Fuel prices hit peak for 2009

November 17, 2009 | By | In News

Filling your tank costs more than it has done all year.

Speculators are keeping back supplies to bump up prices, says the AAFuel prices are set to edge above 110p per litre of petrol and 112p for diesel before Christmas and the outlook is bleak for 2010, when the increase in VAT to 17.5% will add a further 3p per litre to pump prices – to say nothing of an outlook where prices are set to rise still further.

Prices are now at their highest since September 2008 and sit at 26% above where they were at the start of 2009. The last time fuel prices hit an all-time high, in July 2008, world wholesale prices for oil had peaked at close to $150 per barrel. Then a litre of petrol cost 119.5p while diesel was 133.1p. Currently, a barrel of oil is valued at $78.2, a price which dsn’t justify what retailers charge. Instead, industry experts say speculators are stockpiling oil to bump up the prices.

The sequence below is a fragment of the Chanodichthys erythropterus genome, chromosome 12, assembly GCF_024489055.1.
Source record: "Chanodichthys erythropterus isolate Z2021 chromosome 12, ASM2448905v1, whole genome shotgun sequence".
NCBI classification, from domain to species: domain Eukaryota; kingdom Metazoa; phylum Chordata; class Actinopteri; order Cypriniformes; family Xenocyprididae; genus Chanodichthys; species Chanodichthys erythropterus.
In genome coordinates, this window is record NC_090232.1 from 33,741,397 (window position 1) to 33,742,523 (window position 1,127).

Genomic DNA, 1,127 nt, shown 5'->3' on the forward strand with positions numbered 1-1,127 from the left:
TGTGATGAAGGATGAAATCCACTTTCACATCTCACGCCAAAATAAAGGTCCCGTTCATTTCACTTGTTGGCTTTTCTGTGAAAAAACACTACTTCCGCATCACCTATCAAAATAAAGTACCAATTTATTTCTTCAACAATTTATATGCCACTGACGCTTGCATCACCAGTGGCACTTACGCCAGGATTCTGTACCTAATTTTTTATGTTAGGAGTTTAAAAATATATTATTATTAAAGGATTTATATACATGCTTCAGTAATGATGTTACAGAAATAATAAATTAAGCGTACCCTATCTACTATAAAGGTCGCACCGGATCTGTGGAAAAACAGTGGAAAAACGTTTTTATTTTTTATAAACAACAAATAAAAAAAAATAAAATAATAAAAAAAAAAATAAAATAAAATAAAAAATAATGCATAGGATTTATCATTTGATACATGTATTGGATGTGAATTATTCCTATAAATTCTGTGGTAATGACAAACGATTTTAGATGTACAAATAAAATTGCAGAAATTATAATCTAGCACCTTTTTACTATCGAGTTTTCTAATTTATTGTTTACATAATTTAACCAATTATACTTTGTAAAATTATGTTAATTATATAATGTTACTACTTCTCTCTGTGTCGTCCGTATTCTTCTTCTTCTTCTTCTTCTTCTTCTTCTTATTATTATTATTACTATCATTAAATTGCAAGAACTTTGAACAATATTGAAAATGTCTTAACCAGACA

Luke Bosdet of the AA said there were ‘massive surpluses of oil’. It is the speculators and the Government (through high fuel duty) are keeping prices at their current levels. ‘To the average driver, this is madness. Why are prices in an oil glut not falling rather than soaring to levels never seen before at this time of year?’ The extent of speculation is beginning to concern oil producers. OPEC has said that if stockpiling continues it will increase supply and so reduce wholesale prices. This would, in the long-term, reduce prices at the pump.

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